3. As online learning continues to improve and increase in popularity, what value will there be to learning in-class (or partially in-class) as opposed to online in 10 years’ time?

EdX does not envision MOOCs replacing universities, but rather enhancing the quality of education through incorporating blended classrooms, as discussed above. In fact, edX is the only leading MOOC provider that is a non-profit that was founded by universities.

There will always be value to the on-campus learning experience, including small face-to-face discussion groups with professors, and important social aspects. Additionally, institutions that conduct research need brick-and-mortar laboratories and on-campus students to assist in conducting research. These things cannot be replaced, only improved.

4. How will increased collaboration between prestigious universities on projects such as edX change postsecondary classrooms in 10 years’ time?

At edX, our focus is on quality and access. Because we are non-profit, people, not profits, are most important. We foresee a time when quality education will be accessible globally, regardless of social status or geography. And remember, our platform will be made available open source, so that anyone can utilize it. In 10 years, we hope that postsecondary classrooms will be populated with blended courses, or portions of them, from the best professors at the best schools.

5. EdX seems to be focused more on mastery of concepts than on time to completion, a trend becoming more common with the growth of competency-based institutions and other open-learning providers. How will technological advances help transition the focus of post-secondary classrooms more toward subject mastery in a decade?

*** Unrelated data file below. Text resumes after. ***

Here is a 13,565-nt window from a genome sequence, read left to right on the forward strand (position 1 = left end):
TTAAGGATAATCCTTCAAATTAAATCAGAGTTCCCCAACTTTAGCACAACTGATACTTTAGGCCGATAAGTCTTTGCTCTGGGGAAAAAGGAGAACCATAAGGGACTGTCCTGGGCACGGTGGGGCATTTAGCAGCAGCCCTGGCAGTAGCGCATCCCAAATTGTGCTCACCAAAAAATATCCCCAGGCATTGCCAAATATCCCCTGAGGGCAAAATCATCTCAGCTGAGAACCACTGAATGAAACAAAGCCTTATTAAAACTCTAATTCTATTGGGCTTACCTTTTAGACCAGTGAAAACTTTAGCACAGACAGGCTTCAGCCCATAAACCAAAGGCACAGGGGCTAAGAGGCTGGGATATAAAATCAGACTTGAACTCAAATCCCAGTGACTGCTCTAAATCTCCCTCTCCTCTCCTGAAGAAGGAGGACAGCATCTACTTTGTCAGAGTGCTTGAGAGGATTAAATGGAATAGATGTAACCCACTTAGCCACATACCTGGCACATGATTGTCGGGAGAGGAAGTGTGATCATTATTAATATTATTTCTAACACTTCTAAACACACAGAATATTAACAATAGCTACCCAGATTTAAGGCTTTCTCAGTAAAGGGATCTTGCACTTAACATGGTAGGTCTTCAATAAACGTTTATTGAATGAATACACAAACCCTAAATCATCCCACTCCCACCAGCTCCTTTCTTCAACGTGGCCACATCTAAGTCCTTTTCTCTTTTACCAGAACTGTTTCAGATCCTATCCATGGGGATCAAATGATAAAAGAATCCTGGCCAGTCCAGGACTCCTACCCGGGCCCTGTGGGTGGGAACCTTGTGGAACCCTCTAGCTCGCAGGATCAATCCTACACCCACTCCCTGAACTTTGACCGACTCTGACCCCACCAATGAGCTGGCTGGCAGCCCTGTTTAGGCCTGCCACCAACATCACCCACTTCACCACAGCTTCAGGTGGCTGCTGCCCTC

One area where we envision technological advances re-focusing post-secondary classrooms on mastery is through instant feedback, a key component of online courses now. When a student is tested on a concept and can know immediately if his or her answer is correct, the student knows he or she has mastered it; if it’s incorrect, there is another chance (or several or unlimited tries) to figure it out and get it right, rather than move on with a misconception that can proliferate. Again, as blended classrooms become more widespread, this technology will become incorporated into higher education pedagogy.

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Readers Comments

Tyrese Banner 2013/03/27 at 9:43 am

Anant Agarwal makes some convincing arguments for traditional classes to adopt some of the improvements an online class provides for the student. For example, courses with an online — or some other — component that tests mastery of a concept would be useful to both in-class and online students.

Kendra Willis 2013/03/27 at 12:24 pm

Agarwal is right to point out that mobile technology is the next platform to design courses for. So far, I haven’t heard of any institutions that have successfully developed a course or program easily accessible via a mobile device. I’m just wondering if anyone knows of one. This could be an important tool for adult students, who seem to live ‘on the go’ lifestyles that require portable access to course materials.

James Branden 2013/03/27 at 4:08 pm

The results from the San Jose State University experiment with the blended course are amazing. To reduce the rate of failure from 41 percent to 9 percent is no small feat. I would be interested to learn more about this project. Which aspect(s) of the blended course had the most uptake by students and impact on the results? Was it the interactivity? Self-pacing? Immediate feedback?